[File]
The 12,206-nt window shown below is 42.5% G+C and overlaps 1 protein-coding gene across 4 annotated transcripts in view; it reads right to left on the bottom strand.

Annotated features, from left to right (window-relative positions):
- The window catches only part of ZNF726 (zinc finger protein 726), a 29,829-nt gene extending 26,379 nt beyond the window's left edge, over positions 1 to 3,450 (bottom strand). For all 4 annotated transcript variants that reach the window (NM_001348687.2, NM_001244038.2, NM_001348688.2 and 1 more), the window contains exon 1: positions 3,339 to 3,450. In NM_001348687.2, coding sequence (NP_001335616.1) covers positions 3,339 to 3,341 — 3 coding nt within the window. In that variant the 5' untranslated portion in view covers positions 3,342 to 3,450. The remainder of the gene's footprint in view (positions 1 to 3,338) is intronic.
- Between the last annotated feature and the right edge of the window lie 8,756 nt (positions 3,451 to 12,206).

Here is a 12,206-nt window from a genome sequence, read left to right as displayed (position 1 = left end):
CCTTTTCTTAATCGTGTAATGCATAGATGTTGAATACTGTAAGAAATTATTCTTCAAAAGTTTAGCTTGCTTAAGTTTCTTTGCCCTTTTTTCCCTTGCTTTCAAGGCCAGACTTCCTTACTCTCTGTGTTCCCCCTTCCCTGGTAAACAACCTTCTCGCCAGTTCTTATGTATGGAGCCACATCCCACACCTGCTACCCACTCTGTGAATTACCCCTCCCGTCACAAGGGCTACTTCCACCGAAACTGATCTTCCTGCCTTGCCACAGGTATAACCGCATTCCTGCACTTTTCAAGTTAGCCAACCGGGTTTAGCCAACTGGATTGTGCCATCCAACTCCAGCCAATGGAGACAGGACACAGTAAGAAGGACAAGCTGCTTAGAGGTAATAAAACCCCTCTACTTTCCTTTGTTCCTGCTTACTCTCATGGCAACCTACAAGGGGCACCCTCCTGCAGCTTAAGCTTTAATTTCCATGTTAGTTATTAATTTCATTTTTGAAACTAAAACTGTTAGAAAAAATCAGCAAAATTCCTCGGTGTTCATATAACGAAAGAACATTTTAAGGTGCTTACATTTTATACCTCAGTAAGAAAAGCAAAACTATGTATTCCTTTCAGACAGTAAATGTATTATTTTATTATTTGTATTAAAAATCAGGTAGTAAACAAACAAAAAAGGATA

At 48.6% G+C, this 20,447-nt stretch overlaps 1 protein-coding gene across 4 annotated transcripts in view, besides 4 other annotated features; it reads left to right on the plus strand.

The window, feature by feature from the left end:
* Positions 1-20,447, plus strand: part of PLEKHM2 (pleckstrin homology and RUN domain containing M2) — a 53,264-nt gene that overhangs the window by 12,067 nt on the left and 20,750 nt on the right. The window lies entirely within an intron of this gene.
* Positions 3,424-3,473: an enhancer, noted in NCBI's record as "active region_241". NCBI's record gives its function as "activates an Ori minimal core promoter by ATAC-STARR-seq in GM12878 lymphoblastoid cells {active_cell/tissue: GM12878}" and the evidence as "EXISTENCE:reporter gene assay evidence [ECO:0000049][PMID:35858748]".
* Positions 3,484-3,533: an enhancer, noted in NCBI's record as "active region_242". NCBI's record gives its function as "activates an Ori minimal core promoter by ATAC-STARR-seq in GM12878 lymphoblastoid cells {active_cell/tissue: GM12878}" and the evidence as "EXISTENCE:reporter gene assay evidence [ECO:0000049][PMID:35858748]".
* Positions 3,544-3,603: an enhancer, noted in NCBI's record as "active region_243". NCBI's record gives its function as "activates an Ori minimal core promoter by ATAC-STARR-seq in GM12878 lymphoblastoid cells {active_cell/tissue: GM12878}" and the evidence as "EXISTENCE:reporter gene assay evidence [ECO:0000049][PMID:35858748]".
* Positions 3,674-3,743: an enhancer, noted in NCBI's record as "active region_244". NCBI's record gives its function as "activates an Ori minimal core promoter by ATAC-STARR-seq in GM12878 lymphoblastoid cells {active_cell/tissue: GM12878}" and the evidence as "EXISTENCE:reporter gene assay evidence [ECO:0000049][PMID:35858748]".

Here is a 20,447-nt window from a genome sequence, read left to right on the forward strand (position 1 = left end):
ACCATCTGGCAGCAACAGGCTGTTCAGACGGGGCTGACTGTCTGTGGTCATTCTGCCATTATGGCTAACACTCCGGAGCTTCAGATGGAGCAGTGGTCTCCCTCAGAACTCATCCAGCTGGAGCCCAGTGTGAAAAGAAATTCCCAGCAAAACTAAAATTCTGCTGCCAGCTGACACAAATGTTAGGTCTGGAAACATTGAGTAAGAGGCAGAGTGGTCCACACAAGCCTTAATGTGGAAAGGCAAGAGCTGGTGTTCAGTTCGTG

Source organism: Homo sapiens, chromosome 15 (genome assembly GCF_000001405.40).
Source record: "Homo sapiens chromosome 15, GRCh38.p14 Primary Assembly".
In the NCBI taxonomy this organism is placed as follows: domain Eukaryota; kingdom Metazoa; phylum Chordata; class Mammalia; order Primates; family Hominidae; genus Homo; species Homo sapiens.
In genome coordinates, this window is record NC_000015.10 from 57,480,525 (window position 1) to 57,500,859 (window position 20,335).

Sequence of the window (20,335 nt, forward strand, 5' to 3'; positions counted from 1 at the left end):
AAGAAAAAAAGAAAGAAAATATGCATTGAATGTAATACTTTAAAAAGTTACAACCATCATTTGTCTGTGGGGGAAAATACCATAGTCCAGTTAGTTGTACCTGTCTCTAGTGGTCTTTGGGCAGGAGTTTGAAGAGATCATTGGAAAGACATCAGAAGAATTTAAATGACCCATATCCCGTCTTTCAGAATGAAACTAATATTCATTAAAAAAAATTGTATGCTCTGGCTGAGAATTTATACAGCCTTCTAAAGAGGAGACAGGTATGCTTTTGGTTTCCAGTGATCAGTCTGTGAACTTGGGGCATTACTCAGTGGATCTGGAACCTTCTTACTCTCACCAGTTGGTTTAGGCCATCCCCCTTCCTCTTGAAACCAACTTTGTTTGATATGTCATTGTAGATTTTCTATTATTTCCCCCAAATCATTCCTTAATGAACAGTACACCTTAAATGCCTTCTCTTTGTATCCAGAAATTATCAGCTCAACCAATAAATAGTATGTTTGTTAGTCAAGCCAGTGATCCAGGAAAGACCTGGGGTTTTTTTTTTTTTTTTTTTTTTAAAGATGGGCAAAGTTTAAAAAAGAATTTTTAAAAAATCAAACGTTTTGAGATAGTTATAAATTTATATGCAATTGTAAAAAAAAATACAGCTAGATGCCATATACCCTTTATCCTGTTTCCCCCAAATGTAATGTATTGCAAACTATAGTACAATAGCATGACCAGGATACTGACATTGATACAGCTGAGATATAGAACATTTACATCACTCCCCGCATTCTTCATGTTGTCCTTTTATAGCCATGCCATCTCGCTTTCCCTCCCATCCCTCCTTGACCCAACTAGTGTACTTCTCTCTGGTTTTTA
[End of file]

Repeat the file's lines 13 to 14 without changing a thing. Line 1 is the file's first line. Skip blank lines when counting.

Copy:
* Positions 3,674-3,743: an enhancer, noted in NCBI's record as "active region_244". NCBI's record gives its function as "activates an Ori minimal core promoter by ATAC-STARR-seq in GM12878 lymphoblastoid cells {active_cell/tissue: GM12878}" and the evidence as "EXISTENCE:reporter gene assay evidence [ECO:0000049][PMID:35858748]".

Here is a 20,447-nt window from a genome sequence, read left to right on the forward strand (position 1 = left end):